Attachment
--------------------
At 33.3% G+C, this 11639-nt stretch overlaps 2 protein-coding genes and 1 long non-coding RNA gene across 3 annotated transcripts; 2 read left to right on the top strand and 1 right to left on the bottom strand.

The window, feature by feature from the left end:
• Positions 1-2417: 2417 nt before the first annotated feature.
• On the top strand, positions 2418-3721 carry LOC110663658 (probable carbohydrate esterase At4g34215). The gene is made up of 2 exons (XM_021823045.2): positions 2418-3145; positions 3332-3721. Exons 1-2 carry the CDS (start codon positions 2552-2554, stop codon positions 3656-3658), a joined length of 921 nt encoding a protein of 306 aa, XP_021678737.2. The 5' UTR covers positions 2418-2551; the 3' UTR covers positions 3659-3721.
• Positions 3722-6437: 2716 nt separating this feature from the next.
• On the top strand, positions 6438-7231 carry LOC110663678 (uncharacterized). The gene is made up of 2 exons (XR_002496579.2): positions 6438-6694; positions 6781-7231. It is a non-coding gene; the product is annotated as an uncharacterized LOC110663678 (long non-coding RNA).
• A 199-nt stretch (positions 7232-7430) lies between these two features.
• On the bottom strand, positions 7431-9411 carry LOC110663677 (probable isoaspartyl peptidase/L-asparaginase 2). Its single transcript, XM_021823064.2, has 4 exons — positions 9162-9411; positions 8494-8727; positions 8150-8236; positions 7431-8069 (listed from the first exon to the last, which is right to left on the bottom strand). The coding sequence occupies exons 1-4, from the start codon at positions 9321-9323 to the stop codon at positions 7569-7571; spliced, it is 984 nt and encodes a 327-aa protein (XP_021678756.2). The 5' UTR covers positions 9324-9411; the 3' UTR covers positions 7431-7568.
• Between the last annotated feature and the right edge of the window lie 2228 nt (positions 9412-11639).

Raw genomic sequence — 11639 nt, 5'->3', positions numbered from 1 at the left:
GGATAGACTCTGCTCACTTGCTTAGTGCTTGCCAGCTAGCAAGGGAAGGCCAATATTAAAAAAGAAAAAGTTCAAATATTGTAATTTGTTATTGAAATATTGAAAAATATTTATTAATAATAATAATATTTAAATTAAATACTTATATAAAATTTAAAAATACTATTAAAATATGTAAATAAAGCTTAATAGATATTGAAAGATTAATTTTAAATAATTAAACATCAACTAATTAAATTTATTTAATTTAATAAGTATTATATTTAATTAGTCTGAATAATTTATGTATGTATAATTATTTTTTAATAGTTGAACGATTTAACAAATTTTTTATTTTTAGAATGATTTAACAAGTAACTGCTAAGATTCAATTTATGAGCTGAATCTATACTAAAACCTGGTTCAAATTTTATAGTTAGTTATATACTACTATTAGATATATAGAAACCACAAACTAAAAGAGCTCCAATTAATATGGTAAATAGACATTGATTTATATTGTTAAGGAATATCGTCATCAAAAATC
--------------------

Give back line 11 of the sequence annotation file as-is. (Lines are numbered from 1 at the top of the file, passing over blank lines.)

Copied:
GGATAGACTCTGCTCACTTGCTTAGTGCTTGCCAGCTAGCAAGGGAAGGCCAATATTAAAAAAGAAAAAGTTCAAATATTGTAATTTGTTATTGAAATATTGAAAAATATTTATTAATAATAATAATATTTAAATTAAATACTTATATAAAATTTAAAAATACTATTAAAATATGTAAATAAAGCTTAATAGATATTGAAAGATTAATTTTAAATAATTAAACATCAACTAATTAAATTTATTTAATTTAATAAGTATTATATTTAATTAGTCTGAATAATTTATGTATGTATAATTATTTTTTAATAGTTGAACGATTTAACAAATTTTTTATTTTTAGAATGATTTAACAAGTAACTGCTAAGATTCAATTTATGAGCTGAATCTATACTAAAACCTGGTTCAAATTTTATAGTTAGTTATATACTACTATTAGATATATAGAAACCACAAACTAAAAGAGCTCCAATTAATATGGTAAATAGACATTGATTTATATTGTTAAGGAATATCGTCATCAAAAATC